Fortunately, there was an eruption in Europe a few weeks later, and the concern by consumers there forced the food industry to promise, “We’re not going to be selling genetically engineered ingredients in our foods in Europe.” That has stopped it to these four major crops grown in six countries with two major traits instead of the entire food supply. There’s also milk from cows treated with genetically engineered Bovine Growth Hormone, which is put out by Monsanto to increase milk supply of cows.
It also has very grave health risks associated with it, for example, an increase of a hormone that’s linked to cancer, breast cancer, prostate cancer, et cetera. Fortunately, we’re seeing the same kind of consumer rejection that they saw in Europe against this Bovine Growth Hormone right now. Major companies like Publix, Starbucks, Kroger and others are rejecting all milk from cows treated with this dangerous genetically engineered drug.
CHRIS ATTWOOD: Now you mentioned Europe, and as we said earlier, you’ve traveled around the world. Why do you think that consumers in Europe have been so much stronger about rejecting genetically modified foods versus consumers in America?
JEFFREY SMITH: Because they know about it. It’s interesting that in 1999, this scientist, the one I had interviewed earlier who gave me his shocking moment, was silenced with threats of a lawsuit from his former employer. He was working on a UK government grant to develop a testing protocol for GM crops that was rigorous. When he discovered it was actually is dangerous, he was muzzled and his protocol was never implemented.
Just after the biotech industry had claimed that they were going to be taking over the food supply in five years, his gag order was lifted by an act of Parliament. Within the week, 159 column feet of material was written about it in the press and within the month, 750 articles. One editor said that it divided the society into two warring camps on the GM issue.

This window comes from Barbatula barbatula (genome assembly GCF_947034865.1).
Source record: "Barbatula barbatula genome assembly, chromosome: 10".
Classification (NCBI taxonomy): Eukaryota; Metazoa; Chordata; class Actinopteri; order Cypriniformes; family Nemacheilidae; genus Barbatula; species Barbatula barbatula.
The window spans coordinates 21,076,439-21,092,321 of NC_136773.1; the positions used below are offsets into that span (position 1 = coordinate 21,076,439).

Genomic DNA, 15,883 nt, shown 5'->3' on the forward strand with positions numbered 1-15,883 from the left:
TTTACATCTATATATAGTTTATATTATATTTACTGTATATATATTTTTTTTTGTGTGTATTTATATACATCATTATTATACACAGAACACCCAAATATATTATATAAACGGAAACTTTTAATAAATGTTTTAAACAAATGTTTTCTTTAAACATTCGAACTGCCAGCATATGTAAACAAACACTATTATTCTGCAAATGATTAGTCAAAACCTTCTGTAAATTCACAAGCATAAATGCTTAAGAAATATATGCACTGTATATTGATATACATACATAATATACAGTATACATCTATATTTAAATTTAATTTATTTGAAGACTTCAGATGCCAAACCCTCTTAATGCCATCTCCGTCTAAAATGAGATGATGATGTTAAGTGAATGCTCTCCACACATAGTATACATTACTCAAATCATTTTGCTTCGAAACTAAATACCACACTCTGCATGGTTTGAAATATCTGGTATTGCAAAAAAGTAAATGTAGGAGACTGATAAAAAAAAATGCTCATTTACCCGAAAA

With the controversy stirred in the press, people hearing about the health risks, and hearing about the way it hasn’t been tested for food safety, it was too much for the consumers and so they were resisting it. In April of 1999, Unilever, Britain’s largest food manufacturer, committed to remove GM ingredients from the European brands and within a week, so did virtually every other major food company.
Now by comparison, these same companies do not remove GM ingredients in the United States, where only one in four are even aware that they’ve ever eaten a genetically engineered food in their lives. If you ask people, “Have you ever eaten a GM food?” 60% say no, 15% say, “I don’t know.” The foods continue to be sold and the biotech industry prospers on the basis of consumer ignorance.
If some event or issue would raise this topic onto the national radar screen, or if even just a small percentage of shoppers started making their choices for non-GM products and actually started knowing which products were genetically engineered and avoiding them, that would be enough to cause the tipping point, that landslide that we saw in Europe and the tipping point that we saw with Bovine Growth Hormone.
The real issue is, not only that the United States consumers don’t know much about it because they haven’t been told by the press, but if they did know about it, we could get rid of this stuff very quickly.
CHRIS ATTWOOD: Now why aren’t genetically modified foods labeled? We have some of the strictest labeling requirements in the world in America. Why don’t we know which foods are genetically modified just by looking at the labeling on our packages?
JEFFREY SMITH: According to several lawyers, it’s actually this concept that it should be labeled violates those strict laws and the FDA is doing it because they have been told by the White House to promote the biotechnology industry. It is a stated official goal of the FDA. They know that nine out of 10 Americans want GM foods labeled, and they also know that more than half would choose to avoid GM foods if they were labeled, which would kill the biotech industry in terms of food.
They have decided to ignore the desires of nine out of 10 Americans to support the financial interests of six agricultural biotechnology companies. It’s a real shame, but unfortunately that’s the equation and how it’s working.
CHRIS ATTWOOD: Who are those major players? Who are the major biotech firms behind genetically modified foods?